The Elias Sports Bureau, the MLB’s official statistician, will need to evaluate and approve the stats before merging them with the current MLB numbers, but it’s considered likely they will rely heavily on Seamheads’ good work. So, this is a good place for readers to start in familiarizing themselves with these new MLB players and their records.

What are some of the best statistical accomplishments of the Negro League players?

The first thing that needs to be stated in looking at Negro League statistics is context. Negro League teams played anywhere from 40 to 90 games per season, and many leagues had significant variance from year to year and from team to team within the seasons.

In 1929 Charles “Chino” Smith batted .451 for the New York Lincoln Giants. This is the highest single season batting average for Negro League players with over 300 plate appearances. This would also represent the highest Major League single season batting average, besting Hugh Duffy’s .440 average in 1894.

The modern day record for season ERA is held by Dutch Leonard (0.96 in 1914) and followed by Mordecai Brown’s 1.04 season in 1906 and Bob Gibson’s famous 1.12 mark in 1968. Satchel Paige’s 1944 season beats them all, with a 0.72 ERA in 87.2 innings.

With the data on hand, Mule Suttles holds the single season Negro Leagues home run record, blasting 32 home runs for the St. Louis Stars in 1926. Cool Papa Bell stole a league high 52 bases while splitting the 1929 season with the Stars and Chicago American Giants.

Turkey Stearnes owns the career home run-record with 196, with fellow Hall of Famers Gibson (194) and Suttles (191) close behind. The discovery of more boxscores could change these rankings.

The “Cy Young” of the Negro Leagues may well be Hall of Fame lefthander Willie Foster, who led all hurlers with 150 career wins. He also holds the single-season standard with 25 victories for the Chicago American Giants in 1927.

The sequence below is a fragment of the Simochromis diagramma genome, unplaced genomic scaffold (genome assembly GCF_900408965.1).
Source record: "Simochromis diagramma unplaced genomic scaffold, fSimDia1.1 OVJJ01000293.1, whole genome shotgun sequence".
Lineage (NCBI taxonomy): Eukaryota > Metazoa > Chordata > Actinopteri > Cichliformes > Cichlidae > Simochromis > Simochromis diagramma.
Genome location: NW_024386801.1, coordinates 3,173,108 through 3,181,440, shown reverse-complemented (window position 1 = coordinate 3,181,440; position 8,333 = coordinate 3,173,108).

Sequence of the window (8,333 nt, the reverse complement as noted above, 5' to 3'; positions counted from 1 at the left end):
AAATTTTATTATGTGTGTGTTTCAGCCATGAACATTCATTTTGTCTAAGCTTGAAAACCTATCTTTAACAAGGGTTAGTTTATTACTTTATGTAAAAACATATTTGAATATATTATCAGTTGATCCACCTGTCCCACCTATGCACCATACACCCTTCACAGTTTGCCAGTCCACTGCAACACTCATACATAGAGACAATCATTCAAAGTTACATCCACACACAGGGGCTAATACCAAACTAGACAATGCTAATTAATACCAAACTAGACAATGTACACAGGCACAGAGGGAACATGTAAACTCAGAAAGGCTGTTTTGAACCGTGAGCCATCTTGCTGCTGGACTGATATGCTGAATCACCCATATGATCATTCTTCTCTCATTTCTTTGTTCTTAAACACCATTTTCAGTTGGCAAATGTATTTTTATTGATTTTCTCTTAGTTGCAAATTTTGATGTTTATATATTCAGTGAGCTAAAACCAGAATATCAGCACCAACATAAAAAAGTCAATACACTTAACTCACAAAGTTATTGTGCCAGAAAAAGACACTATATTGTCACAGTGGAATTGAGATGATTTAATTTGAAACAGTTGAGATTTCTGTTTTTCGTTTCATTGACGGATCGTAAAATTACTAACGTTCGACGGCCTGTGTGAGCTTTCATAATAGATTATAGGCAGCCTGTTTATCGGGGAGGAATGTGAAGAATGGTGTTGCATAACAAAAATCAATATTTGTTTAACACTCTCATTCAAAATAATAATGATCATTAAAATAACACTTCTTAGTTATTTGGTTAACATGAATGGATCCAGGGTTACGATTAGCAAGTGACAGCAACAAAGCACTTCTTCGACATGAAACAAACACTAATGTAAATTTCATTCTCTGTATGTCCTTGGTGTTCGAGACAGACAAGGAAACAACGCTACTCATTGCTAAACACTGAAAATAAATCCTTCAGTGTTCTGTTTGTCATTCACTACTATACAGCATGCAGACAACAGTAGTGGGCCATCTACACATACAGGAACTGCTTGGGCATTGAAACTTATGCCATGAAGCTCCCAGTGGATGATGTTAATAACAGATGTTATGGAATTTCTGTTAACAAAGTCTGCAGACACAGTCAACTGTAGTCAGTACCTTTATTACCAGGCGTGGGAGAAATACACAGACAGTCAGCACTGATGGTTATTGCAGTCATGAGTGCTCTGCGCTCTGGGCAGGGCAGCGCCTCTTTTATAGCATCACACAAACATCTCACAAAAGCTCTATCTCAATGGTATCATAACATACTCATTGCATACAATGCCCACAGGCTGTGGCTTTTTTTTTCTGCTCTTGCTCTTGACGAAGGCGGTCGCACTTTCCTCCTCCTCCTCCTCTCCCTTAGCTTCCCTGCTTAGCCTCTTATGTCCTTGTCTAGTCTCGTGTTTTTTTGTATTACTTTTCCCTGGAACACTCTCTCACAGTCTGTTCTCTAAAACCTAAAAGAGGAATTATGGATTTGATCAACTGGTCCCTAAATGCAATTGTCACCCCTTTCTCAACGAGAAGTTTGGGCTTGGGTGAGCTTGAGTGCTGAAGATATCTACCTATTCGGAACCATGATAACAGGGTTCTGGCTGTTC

What challenges does this change present?

Numbers and tradition are weaved through the Major League Baseball story. Numbers like 162, 154, 511, 61, 755, 56, and .406 mean something to the sport. You just to read about the uproar of Roger Maris’ 1961 season or Barry Bonds’ assault on the home run records.

How will Negro League those numbers be received in light of their short seasons?

Here’s an example of a change we’ll have to confront. If we set a minimum standard of 300 plate appearances in a season, which represents a reasonable number for the Negro League seasons, eleven .400 hitters are now added to the mix, the latest being Gibson’s .441 season of 1943. Will those numbers, as well as the possible record-breaking numbers of Smith and Paige be recognized next to their MLB counterparts who played “full” seasons?

While there are questions to be answered, count me as excited about this change. I feel this takes a step in the right direction to right the wrong of baseball’s color line. While it certainly doesn’t right the whole wrong, I’m happy for the few living Negro Leaguers and the families of those who have passed away.

I’ll be looking forward to the day that I see the Negro League stats integrated with the MLB records at!